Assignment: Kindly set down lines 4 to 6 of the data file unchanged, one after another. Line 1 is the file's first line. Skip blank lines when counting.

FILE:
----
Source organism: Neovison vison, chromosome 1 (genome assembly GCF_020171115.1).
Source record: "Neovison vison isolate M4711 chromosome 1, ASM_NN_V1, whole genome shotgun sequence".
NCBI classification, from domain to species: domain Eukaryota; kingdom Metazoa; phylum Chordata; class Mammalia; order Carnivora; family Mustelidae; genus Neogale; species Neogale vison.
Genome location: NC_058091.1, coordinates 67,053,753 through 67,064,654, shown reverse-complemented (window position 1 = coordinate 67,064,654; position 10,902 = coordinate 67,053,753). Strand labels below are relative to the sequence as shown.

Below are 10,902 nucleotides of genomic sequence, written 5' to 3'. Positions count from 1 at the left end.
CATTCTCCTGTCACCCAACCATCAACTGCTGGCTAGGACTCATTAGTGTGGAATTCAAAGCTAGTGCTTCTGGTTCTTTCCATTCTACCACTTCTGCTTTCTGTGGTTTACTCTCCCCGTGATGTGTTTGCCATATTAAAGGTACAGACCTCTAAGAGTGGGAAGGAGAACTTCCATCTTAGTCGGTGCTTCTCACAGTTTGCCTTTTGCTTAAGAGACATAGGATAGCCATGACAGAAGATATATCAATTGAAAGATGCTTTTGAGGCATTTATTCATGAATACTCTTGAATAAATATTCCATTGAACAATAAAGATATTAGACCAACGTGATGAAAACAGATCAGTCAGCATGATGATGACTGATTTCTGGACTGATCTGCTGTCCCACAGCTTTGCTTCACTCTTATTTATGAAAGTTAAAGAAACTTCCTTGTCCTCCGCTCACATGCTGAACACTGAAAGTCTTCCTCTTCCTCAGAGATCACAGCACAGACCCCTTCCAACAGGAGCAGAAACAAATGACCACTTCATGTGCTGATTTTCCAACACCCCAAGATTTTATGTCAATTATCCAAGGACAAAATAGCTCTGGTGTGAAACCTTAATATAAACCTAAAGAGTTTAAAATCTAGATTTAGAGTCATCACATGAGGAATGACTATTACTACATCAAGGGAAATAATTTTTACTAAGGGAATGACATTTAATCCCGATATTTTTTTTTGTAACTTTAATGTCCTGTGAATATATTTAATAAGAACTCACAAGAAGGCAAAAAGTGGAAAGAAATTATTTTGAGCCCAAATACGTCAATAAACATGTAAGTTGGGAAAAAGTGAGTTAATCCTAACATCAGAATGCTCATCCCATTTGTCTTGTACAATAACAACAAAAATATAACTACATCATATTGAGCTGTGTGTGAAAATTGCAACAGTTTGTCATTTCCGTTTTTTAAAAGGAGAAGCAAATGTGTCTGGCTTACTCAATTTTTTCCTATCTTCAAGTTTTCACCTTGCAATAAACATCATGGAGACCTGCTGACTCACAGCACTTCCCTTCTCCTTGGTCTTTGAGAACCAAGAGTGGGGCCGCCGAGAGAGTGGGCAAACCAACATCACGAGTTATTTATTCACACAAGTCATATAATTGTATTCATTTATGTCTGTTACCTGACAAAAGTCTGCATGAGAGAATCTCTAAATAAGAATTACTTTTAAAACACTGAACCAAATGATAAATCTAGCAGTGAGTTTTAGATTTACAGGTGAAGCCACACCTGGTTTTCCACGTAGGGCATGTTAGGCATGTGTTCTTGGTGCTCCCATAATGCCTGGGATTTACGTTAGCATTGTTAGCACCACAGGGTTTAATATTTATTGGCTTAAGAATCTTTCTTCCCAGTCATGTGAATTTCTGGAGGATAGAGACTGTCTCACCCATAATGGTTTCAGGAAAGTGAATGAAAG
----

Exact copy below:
Genome location: NC_058091.1, coordinates 67,053,753 through 67,064,654, shown reverse-complemented (window position 1 = coordinate 67,064,654; position 10,902 = coordinate 67,053,753). Strand labels below are relative to the sequence as shown.

Below are 10,902 nucleotides of genomic sequence, written 5' to 3'. Positions count from 1 at the left end.
CATTCTCCTGTCACCCAACCATCAACTGCTGGCTAGGACTCATTAGTGTGGAATTCAAAGCTAGTGCTTCTGGTTCTTTCCATTCTACCACTTCTGCTTTCTGTGGTTTACTCTCCCCGTGATGTGTTTGCCATATTAAAGGTACAGACCTCTAAGAGTGGGAAGGAGAACTTCCATCTTAGTCGGTGCTTCTCACAGTTTGCCTTTTGCTTAAGAGACATAGGATAGCCATGACAGAAGATATATCAATTGAAAGATGCTTTTGAGGCATTTATTCATGAATACTCTTGAATAAATATTCCATTGAACAATAAAGATATTAGACCAACGTGATGAAAACAGATCAGTCAGCATGATGATGACTGATTTCTGGACTGATCTGCTGTCCCACAGCTTTGCTTCACTCTTATTTATGAAAGTTAAAGAAACTTCCTTGTCCTCCGCTCACATGCTGAACACTGAAAGTCTTCCTCTTCCTCAGAGATCACAGCACAGACCCCTTCCAACAGGAGCAGAAACAAATGACCACTTCATGTGCTGATTTTCCAACACCCCAAGATTTTATGTCAATTATCCAAGGACAAAATAGCTCTGGTGTGAAACCTTAATATAAACCTAAAGAGTTTAAAATCTAGATTTAGAGTCATCACATGAGGAATGACTATTACTACATCAAGGGAAATAATTTTTACTAAGGGAATGACATTTAATCCCGATATTTTTTTTTGTAACTTTAATGTCCTGTGAATATATTTAATAAGAACTCACAAGAAGGCAAAAAGTGGAAAGAAATTATTTTGAGCCCAAATACGTCAATAAACATGTAAGTTGGGAAAAAGTGAGTTAATCCTAACATCAGAATGCTCATCCCATTTGTCTTGTACAATAACAACAAAAATATAACTACATCATATTGAGCTGTGTGTGAAAATTGCAACAGTTTGTCATTTCCGTTTTTTAAAAGGAGAAGCAAATGTGTCTGGCTTACTCAATTTTTTCCTATCTTCAAGTTTTCACCTTGCAATAAACATCATGGAGACCTGCTGACTCACAGCACTTCCCTTCTCCTTGGTCTTTGAGAACCAAGAGTGGGGCCGCCGAGAGAGTGGGCAAACCAACATCACGAGTTATTTATTCACACAAGTCATATAATTGTATTCATTTATGTCTGTTACCTGACAAAAGTCTGCATGAGAGAATCTCTAAATAAGAATTACTTTTAAAACACTGAACCAAATGATAAATCTAGCAGTGAGTTTTAGATTTACAGGTGAAGCCACACCTGGTTTTCCACGTAGGGCATGTTAGGCATGTGTTCTTGGTGCTCCCATAATGCCTGGGATTTACGTTAGCATTGTTAGCACCACAGGGTTTAATATTTATTGGCTTAAGAATCTTTCTTCCCAGTCATGTGAATTTCTGGAGGATAGAGACTGTCTCACCCATAATGGTTTCAGGAAAGTGAATGAAAG